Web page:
It isn't finished yet, but it was opened to the public a few days ago. I went inside for the fist time this evening after work.
I think it's the best thing built in New York since the 1930 Chrysler Building. The interior isn't as good as the exterior though. The columns feel too straight inside - the elegant curve that they make when they turn into the bird's wings cannot be seen there. The interior view begs to be unfavorably compared to Gothic cathedrals. The exterior holds its own against the best-looking representatives of the Aves class.
I've been following skyscraperpage.com (which is about architecture in general, not just skyscrapers) almost daily for at least a decade now, and Calatrava is the best living architect I'm aware of. Here's a Google image result for his works.
I think that public Western architecture is finally seeing a recovery from the bottom that it reached in the 1940-2000 period. This is weird because people don't seem to be dressing any better than they did in the late 20th century. I haven't noticed any improvement in the aesthetics of furniture or household appliances either. Ugly public art was a part of the leftist political trend. Leftism is still on the rise - gay marriage, the erosion of the nation state, etc. But for some reason architecture is slowly sliding back to sanity.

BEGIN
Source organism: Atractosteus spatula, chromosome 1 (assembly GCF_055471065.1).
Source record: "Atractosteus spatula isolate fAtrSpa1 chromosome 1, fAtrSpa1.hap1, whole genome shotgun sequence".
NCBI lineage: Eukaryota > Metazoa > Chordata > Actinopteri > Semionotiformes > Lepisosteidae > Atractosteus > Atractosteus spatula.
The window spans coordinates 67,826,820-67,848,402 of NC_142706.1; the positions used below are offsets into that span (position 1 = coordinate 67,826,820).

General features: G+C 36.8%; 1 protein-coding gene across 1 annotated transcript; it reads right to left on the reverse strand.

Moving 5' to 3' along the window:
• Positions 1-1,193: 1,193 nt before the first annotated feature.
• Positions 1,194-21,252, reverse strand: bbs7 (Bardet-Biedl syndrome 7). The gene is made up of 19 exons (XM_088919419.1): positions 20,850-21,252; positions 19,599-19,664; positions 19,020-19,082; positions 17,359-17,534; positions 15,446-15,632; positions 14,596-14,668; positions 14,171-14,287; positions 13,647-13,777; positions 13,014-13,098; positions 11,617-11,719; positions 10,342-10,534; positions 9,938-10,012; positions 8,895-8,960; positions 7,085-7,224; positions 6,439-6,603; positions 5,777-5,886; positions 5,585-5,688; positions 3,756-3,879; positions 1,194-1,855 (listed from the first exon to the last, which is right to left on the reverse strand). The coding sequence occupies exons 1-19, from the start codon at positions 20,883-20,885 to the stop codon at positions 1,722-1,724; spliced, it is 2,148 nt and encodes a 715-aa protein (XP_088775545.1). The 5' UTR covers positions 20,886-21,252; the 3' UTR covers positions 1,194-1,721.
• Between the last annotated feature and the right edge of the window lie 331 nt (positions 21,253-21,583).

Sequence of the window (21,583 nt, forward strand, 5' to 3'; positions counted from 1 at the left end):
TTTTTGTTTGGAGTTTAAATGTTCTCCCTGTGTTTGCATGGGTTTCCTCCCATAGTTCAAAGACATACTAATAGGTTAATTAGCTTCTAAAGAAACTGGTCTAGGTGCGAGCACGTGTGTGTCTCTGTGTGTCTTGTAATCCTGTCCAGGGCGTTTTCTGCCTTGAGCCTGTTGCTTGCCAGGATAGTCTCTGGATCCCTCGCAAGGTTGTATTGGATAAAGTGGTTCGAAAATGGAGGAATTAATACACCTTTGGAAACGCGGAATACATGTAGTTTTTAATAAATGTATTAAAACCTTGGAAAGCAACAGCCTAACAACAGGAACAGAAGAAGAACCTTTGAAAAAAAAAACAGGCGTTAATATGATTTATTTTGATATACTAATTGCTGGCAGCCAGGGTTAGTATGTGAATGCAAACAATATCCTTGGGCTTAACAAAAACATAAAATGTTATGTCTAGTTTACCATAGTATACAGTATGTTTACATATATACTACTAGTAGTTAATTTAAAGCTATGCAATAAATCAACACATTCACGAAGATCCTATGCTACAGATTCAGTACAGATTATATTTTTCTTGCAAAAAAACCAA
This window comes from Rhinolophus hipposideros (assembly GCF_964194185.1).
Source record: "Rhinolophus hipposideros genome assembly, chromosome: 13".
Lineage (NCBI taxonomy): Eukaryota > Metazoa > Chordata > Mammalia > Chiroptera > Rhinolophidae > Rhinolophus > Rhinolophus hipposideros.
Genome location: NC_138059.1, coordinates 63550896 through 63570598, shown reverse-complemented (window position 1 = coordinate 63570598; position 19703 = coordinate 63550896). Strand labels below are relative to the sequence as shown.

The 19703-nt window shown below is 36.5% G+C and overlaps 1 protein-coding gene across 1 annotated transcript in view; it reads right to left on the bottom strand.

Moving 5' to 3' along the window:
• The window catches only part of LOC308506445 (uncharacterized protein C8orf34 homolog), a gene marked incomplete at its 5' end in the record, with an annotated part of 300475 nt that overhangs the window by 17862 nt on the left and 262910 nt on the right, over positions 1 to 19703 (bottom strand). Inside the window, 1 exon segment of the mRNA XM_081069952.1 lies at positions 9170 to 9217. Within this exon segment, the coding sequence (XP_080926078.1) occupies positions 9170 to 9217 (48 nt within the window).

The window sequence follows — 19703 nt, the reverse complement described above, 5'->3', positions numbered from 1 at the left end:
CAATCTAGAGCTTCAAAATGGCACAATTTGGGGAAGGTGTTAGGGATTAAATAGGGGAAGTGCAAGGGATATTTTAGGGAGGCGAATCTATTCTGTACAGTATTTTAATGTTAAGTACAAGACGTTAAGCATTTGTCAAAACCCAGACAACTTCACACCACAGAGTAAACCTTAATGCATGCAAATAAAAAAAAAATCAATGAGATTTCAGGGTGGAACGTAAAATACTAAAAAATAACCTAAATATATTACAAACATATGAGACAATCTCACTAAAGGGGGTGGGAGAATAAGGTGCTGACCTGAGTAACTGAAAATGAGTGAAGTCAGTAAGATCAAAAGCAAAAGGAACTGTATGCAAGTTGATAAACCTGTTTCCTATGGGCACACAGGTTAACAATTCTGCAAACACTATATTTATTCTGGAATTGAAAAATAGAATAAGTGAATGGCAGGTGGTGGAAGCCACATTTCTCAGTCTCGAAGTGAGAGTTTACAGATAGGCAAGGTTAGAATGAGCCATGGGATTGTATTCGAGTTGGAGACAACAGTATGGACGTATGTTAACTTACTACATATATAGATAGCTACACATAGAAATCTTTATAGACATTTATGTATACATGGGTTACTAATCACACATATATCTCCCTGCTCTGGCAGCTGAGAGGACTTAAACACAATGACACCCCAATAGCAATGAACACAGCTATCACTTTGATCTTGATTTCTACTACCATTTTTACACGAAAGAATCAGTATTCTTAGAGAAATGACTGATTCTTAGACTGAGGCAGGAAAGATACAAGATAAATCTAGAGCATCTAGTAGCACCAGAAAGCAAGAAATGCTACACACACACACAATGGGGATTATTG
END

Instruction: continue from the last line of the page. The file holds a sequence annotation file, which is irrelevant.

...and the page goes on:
Robert A.M. Stern's new buildings are downright traditional-looking. There's been a move away from the awful towers-in-the-park model (think public housing) back to the ancient street-wall model of city planning. You can actually see it in the new World Trade Center, among many other developments here in New York and elsewhere.
I don't have an explanation for this de-coupling of architecture from general societal trends. But it's an interesting phenomenon.